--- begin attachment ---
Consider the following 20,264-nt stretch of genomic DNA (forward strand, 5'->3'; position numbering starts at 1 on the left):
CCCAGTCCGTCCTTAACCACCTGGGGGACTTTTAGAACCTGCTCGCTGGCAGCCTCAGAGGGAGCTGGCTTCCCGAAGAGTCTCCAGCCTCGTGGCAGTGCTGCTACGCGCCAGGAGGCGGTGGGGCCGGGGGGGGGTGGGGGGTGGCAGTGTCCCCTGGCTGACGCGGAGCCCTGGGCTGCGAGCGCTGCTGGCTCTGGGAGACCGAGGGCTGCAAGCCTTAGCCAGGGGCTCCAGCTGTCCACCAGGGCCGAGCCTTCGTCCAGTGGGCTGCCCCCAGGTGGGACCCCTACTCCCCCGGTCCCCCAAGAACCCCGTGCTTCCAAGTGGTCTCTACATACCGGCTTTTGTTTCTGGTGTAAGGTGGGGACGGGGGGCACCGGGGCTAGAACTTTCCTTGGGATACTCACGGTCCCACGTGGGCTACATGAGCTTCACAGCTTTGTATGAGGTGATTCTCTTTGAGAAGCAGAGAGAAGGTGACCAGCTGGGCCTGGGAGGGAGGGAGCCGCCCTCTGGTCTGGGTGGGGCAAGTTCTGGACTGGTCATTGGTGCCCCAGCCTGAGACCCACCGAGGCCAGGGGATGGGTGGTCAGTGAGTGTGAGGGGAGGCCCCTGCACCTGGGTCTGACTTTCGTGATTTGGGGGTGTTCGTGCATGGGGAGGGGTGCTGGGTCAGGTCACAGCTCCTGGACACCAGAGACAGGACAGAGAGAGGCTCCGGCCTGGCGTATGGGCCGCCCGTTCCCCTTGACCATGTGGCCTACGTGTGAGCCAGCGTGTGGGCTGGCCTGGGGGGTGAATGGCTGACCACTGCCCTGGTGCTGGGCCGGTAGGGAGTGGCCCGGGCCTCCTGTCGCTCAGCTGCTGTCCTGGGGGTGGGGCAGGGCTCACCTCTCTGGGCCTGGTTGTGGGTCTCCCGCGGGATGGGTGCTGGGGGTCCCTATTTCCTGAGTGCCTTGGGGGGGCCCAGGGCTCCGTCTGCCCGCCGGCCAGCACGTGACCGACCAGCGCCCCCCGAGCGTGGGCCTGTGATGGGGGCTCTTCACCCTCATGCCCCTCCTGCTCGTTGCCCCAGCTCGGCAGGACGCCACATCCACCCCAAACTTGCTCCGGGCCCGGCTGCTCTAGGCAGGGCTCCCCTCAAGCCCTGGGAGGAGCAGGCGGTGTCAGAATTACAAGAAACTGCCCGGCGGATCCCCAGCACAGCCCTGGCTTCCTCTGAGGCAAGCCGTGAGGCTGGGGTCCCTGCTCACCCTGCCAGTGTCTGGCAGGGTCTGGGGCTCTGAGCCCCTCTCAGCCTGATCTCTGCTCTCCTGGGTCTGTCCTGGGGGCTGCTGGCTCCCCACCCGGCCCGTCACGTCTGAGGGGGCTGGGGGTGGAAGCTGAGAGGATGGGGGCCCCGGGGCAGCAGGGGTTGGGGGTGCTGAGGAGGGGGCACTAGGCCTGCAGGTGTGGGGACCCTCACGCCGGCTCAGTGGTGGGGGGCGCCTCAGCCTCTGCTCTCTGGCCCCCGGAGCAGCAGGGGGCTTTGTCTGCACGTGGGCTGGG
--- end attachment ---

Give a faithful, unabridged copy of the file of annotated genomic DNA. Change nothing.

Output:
Consider the following 20,264-nt stretch of genomic DNA (forward strand, 5'->3'; position numbering starts at 1 on the left):
CCCAGTCCGTCCTTAACCACCTGGGGGACTTTTAGAACCTGCTCGCTGGCAGCCTCAGAGGGAGCTGGCTTCCCGAAGAGTCTCCAGCCTCGTGGCAGTGCTGCTACGCGCCAGGAGGCGGTGGGGCCGGGGGGGGGTGGGGGGTGGCAGTGTCCCCTGGCTGACGCGGAGCCCTGGGCTGCGAGCGCTGCTGGCTCTGGGAGACCGAGGGCTGCAAGCCTTAGCCAGGGGCTCCAGCTGTCCACCAGGGCCGAGCCTTCGTCCAGTGGGCTGCCCCCAGGTGGGACCCCTACTCCCCCGGTCCCCCAAGAACCCCGTGCTTCCAAGTGGTCTCTACATACCGGCTTTTGTTTCTGGTGTAAGGTGGGGACGGGGGGCACCGGGGCTAGAACTTTCCTTGGGATACTCACGGTCCCACGTGGGCTACATGAGCTTCACAGCTTTGTATGAGGTGATTCTCTTTGAGAAGCAGAGAGAAGGTGACCAGCTGGGCCTGGGAGGGAGGGAGCCGCCCTCTGGTCTGGGTGGGGCAAGTTCTGGACTGGTCATTGGTGCCCCAGCCTGAGACCCACCGAGGCCAGGGGATGGGTGGTCAGTGAGTGTGAGGGGAGGCCCCTGCACCTGGGTCTGACTTTCGTGATTTGGGGGTGTTCGTGCATGGGGAGGGGTGCTGGGTCAGGTCACAGCTCCTGGACACCAGAGACAGGACAGAGAGAGGCTCCGGCCTGGCGTATGGGCCGCCCGTTCCCCTTGACCATGTGGCCTACGTGTGAGCCAGCGTGTGGGCTGGCCTGGGGGGTGAATGGCTGACCACTGCCCTGGTGCTGGGCCGGTAGGGAGTGGCCCGGGCCTCCTGTCGCTCAGCTGCTGTCCTGGGGGTGGGGCAGGGCTCACCTCTCTGGGCCTGGTTGTGGGTCTCCCGCGGGATGGGTGCTGGGGGTCCCTATTTCCTGAGTGCCTTGGGGGGGCCCAGGGCTCCGTCTGCCCGCCGGCCAGCACGTGACCGACCAGCGCCCCCCGAGCGTGGGCCTGTGATGGGGGCTCTTCACCCTCATGCCCCTCCTGCTCGTTGCCCCAGCTCGGCAGGACGCCACATCCACCCCAAACTTGCTCCGGGCCCGGCTGCTCTAGGCAGGGCTCCCCTCAAGCCCTGGGAGGAGCAGGCGGTGTCAGAATTACAAGAAACTGCCCGGCGGATCCCCAGCACAGCCCTGGCTTCCTCTGAGGCAAGCCGTGAGGCTGGGGTCCCTGCTCACCCTGCCAGTGTCTGGCAGGGTCTGGGGCTCTGAGCCCCTCTCAGCCTGATCTCTGCTCTCCTGGGTCTGTCCTGGGGGCTGCTGGCTCCCCACCCGGCCCGTCACGTCTGAGGGGGCTGGGGGTGGAAGCTGAGAGGATGGGGGCCCCGGGGCAGCAGGGGTTGGGGGTGCTGAGGAGGGGGCACTAGGCCTGCAGGTGTGGGGACCCTCACGCCGGCTCAGTGGTGGGGGGCGCCTCAGCCTCTGCTCTCTGGCCCCCGGAGCAGCAGGGGGCTTTGTCTGCACGTGGGCTGGG